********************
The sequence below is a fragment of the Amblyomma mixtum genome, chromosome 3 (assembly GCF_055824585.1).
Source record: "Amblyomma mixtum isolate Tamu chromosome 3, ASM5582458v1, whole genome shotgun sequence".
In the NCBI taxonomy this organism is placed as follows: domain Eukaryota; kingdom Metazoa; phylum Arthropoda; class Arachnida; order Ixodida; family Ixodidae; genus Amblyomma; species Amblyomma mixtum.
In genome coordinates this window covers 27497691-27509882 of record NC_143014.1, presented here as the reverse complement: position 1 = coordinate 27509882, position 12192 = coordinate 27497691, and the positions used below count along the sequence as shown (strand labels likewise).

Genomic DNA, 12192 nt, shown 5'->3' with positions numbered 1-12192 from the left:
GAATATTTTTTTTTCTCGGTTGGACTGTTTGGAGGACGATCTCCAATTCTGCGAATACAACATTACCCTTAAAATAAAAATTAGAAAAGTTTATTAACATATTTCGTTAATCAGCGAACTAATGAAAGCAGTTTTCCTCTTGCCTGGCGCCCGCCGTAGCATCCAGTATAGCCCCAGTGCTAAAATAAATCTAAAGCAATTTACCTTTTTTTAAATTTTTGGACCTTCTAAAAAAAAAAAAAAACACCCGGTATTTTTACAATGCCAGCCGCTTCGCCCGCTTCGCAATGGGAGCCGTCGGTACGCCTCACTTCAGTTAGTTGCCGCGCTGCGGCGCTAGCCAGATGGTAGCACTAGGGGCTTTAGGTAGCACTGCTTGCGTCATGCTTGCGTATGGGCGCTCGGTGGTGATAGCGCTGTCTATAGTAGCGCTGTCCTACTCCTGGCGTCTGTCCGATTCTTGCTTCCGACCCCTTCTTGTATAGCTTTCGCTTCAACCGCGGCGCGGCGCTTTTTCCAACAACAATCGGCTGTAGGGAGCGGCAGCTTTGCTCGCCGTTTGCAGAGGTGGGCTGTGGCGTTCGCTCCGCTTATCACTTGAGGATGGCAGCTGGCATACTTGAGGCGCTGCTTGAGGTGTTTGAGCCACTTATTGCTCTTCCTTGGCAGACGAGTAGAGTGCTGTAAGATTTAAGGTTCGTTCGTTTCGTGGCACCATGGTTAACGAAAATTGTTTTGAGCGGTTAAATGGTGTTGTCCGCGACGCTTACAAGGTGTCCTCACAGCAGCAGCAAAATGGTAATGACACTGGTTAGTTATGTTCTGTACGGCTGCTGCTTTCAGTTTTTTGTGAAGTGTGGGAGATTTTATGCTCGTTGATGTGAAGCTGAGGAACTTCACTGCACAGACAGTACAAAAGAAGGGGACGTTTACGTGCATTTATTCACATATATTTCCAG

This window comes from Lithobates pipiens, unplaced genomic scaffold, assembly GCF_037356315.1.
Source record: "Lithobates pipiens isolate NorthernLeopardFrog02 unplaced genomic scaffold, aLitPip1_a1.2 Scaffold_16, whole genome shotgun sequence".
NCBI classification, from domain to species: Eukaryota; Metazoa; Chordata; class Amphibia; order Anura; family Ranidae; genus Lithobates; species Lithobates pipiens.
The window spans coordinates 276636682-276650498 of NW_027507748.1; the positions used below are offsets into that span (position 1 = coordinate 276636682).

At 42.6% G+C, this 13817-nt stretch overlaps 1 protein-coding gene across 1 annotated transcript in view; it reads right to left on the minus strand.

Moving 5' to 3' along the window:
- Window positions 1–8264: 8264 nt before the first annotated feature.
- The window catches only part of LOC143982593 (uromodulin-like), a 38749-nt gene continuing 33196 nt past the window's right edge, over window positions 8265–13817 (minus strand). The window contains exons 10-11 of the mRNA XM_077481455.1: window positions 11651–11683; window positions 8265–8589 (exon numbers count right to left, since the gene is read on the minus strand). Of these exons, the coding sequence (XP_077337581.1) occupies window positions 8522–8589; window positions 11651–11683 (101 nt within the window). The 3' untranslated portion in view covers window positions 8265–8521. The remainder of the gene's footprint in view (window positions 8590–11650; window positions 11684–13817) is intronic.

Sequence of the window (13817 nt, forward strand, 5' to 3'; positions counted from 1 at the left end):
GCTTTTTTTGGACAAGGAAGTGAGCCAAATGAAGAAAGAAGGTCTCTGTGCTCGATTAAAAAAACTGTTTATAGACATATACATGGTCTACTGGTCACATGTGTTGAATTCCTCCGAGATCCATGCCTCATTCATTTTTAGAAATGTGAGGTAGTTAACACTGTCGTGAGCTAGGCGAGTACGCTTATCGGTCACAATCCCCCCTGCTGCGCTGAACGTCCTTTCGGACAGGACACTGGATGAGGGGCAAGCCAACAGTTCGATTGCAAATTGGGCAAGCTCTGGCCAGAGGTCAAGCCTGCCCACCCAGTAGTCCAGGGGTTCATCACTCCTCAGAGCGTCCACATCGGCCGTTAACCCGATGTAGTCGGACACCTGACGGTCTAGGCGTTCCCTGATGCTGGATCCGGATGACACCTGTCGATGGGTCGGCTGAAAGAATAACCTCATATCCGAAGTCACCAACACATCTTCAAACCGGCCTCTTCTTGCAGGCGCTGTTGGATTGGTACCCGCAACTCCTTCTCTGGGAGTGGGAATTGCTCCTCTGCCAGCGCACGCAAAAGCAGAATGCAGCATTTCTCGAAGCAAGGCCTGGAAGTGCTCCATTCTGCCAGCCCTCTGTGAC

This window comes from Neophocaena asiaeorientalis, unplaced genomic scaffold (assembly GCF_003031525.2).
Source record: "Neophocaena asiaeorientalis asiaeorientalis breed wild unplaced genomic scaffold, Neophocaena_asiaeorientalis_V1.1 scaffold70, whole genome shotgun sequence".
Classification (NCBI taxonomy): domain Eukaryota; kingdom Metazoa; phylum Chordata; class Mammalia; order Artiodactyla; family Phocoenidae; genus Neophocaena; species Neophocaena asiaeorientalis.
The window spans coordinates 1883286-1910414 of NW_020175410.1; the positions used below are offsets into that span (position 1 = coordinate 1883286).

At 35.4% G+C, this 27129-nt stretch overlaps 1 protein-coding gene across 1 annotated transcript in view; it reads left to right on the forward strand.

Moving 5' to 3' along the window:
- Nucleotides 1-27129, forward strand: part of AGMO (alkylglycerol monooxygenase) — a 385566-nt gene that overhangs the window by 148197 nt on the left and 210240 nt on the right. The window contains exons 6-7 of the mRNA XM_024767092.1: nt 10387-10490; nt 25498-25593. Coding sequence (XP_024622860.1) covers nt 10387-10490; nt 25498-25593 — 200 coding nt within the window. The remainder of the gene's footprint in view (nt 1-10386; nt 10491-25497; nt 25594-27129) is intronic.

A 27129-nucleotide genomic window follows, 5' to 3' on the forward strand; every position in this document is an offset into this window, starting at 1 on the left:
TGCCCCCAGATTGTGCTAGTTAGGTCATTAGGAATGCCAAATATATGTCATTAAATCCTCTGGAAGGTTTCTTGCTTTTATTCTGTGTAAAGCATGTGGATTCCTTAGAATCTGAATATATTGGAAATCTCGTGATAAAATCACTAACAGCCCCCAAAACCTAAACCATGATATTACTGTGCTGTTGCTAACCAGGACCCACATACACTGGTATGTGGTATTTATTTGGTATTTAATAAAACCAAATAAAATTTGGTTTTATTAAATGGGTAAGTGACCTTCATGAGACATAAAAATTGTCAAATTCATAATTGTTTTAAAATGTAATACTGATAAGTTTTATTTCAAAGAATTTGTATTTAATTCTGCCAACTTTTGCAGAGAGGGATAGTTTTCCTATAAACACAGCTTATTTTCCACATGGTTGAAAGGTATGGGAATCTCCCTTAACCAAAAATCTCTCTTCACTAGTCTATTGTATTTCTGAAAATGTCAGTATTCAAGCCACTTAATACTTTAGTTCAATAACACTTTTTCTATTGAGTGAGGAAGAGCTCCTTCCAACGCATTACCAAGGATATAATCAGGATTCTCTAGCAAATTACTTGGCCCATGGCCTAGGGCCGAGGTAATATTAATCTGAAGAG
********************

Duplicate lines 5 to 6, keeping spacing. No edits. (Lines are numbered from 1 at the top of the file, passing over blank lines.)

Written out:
Genomic DNA, 12192 nt, shown 5'->3' with positions numbered 1-12192 from the left:
GAATATTTTTTTTTCTCGGTTGGACTGTTTGGAGGACGATCTCCAATTCTGCGAATACAACATTACCCTTAAAATAAAAATTAGAAAAGTTTATTAACATATTTCGTTAATCAGCGAACTAATGAAAGCAGTTTTCCTCTTGCCTGGCGCCCGCCGTAGCATCCAGTATAGCCCCAGTGCTAAAATAAATCTAAAGCAATTTACCTTTTTTTAAATTTTTGGACCTTCTAAAAAAAAAAAAAAACACCCGGTATTTTTACAATGCCAGCCGCTTCGCCCGCTTCGCAATGGGAGCCGTCGGTACGCCTCACTTCAGTTAGTTGCCGCGCTGCGGCGCTAGCCAGATGGTAGCACTAGGGGCTTTAGGTAGCACTGCTTGCGTCATGCTTGCGTATGGGCGCTCGGTGGTGATAGCGCTGTCTATAGTAGCGCTGTCCTACTCCTGGCGTCTGTCCGATTCTTGCTTCCGACCCCTTCTTGTATAGCTTTCGCTTCAACCGCGGCGCGGCGCTTTTTCCAACAACAATCGGCTGTAGGGAGCGGCAGCTTTGCTCGCCGTTTGCAGAGGTGGGCTGTGGCGTTCGCTCCGCTTATCACTTGAGGATGGCAGCTGGCATACTTGAGGCGCTGCTTGAGGTGTTTGAGCCACTTATTGCTCTTCCTTGGCAGACGAGTAGAGTGCTGTAAGATTTAAGGTTCGTTCGTTTCGTGGCACCATGGTTAACGAAAATTGTTTTGAGCGGTTAAATGGTGTTGTCCGCGACGCTTACAAGGTGTCCTCACAGCAGCAGCAAAATGGTAATGACACTGGTTAGTTATGTTCTGTACGGCTGCTGCTTTCAGTTTTTTGTGAAGTGTGGGAGATTTTATGCTCGTTGATGTGAAGCTGAGGAACTTCACTGCACAGACAGTACAAAAGAAGGGGACGTTTACGTGCATTTATTCACATATATTTCCAG